Writers Nikky Finney, Crystal Wilkinson, and Bianca Lynne Spriggs discuss the experiences of and challenges faced by black women in the South. Renee Shaw moderates. Recorded at the Carnegie Center for Literacy and Learning in Lexington, Kentucky.
Dancing on the Edge
It's 1930s London as jazz musician Louis Lester and his band are rising to the top of the music scene. Finding their start in a small jazz cellar, the all-black group faces opposition wherever they perform. With the help of music journalist Stanley Mitchell, the band lands a gig at a posh hotel and manages to capture the attention of many notable members of the elite, including an American millionaire.
Stephen Beaumont crosses the paths of Karl and Elise once more. Are they any closer to an answer?
Ralph Stanley, a seminal figure in bluegrass music for more than half a century, died June 23 at the age of 89. His unmistakable voice, masterful banjo playing, and wide-ranging repertoire set the standard for traditional "cured and aged" bluegrass. Back in 2011, he gave a tour of the Stanley Museum and Traditional Mountain Music Center in Clintwood, Va. See more coverage from PBS NewsHour.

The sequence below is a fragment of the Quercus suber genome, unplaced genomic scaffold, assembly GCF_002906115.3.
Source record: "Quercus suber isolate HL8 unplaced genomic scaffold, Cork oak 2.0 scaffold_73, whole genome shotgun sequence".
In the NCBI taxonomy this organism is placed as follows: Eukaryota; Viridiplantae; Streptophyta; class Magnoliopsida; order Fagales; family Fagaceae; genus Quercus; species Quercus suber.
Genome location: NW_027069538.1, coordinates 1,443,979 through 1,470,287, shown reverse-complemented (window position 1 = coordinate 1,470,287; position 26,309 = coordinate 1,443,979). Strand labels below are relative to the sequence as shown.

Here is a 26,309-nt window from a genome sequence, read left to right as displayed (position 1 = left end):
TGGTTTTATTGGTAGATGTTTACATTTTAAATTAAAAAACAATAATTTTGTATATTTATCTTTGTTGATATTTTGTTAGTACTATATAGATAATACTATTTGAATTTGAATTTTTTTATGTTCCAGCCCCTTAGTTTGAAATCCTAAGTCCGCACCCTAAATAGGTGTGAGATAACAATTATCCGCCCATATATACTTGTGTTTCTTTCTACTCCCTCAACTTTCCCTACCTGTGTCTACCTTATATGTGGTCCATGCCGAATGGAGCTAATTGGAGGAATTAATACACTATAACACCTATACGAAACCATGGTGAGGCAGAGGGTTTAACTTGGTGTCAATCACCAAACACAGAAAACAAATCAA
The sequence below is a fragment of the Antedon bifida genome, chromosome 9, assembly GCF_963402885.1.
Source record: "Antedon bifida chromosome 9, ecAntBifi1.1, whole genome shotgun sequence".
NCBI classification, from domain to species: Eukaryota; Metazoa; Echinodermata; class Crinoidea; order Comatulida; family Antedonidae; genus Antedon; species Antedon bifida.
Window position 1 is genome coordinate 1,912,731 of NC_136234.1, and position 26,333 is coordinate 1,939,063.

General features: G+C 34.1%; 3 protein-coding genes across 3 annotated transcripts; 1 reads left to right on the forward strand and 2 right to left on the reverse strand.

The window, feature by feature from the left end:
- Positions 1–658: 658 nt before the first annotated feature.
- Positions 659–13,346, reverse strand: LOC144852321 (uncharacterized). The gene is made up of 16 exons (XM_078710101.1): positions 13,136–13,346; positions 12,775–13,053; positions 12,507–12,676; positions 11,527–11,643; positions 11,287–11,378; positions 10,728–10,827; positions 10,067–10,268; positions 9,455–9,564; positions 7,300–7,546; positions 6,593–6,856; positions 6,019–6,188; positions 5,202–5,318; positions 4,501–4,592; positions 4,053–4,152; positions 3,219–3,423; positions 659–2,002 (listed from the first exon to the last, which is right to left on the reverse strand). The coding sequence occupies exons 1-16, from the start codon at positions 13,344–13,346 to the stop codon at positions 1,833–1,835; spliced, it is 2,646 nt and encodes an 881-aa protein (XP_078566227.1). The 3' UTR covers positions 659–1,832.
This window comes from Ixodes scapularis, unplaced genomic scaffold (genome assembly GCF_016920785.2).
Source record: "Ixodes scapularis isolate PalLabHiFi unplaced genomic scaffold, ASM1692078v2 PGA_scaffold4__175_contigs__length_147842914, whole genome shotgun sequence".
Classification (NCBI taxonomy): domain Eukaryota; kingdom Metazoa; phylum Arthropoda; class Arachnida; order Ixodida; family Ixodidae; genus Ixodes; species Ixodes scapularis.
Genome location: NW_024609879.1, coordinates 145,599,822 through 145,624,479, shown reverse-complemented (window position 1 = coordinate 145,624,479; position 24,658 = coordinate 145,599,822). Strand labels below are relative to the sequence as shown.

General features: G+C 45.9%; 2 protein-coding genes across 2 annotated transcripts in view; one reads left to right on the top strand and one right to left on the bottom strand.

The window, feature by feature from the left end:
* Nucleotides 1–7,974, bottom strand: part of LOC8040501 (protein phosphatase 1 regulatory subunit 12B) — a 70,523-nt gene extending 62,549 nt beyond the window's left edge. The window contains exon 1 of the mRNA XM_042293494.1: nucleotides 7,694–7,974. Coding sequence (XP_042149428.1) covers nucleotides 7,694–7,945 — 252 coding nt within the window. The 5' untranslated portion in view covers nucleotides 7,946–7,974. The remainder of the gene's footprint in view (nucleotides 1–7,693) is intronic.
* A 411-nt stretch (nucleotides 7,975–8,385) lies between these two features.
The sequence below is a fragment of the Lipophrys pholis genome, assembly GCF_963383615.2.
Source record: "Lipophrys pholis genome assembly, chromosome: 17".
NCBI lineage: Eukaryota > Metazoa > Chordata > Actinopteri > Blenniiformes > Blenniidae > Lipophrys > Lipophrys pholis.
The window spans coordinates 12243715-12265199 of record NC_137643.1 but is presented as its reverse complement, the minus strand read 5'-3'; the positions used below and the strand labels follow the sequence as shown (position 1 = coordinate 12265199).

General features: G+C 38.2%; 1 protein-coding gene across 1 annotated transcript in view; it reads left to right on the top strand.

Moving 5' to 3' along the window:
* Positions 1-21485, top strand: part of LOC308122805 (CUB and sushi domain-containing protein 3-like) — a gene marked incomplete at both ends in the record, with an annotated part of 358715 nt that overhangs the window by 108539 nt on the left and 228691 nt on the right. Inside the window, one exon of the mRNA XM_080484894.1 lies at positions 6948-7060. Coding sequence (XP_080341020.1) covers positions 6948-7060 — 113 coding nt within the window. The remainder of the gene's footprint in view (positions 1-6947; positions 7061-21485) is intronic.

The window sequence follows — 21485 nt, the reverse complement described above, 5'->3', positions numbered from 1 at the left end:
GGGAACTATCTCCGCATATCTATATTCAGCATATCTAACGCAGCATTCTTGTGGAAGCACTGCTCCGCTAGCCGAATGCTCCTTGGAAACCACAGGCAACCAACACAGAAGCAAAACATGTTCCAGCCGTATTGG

Inside the Channel Tunnel, on the borderline between Britain and France, the body of a woman is discovered. As the corpse is lifted, it becomes clear that this is no ordinary murder. A thrilling and complex cross-Channel investigation ensues.
Follow actors as they go through the auditions and extensive preparation to join the Kentucky Humanities Council's Kentucky Chautauqua program. This program, nominated for a Regional Emmy Award, includes portrayals of Daniel Boone, Simon Kenton, Col. Harland Sanders, Lucy Bakewell Audubon, Mary Settles, and other characters from Kentucky history.
Author Beverly Cleary, who turned 100 years old on April 12, created some of the most loved characters in children's literature, including Ramona Quimby, Henry Huggins, and Ralph S. Mouse, among many others. This special celebrates her career.
KET General Arts Segments
Menaissance is an innovative educational program in Louisville for teenage African-American males. By linking literature to cutting-edge recording technology, Menaissance aims to make books relevant to the students’ everyday lives – and as a result, instill a lifelong interest in reading.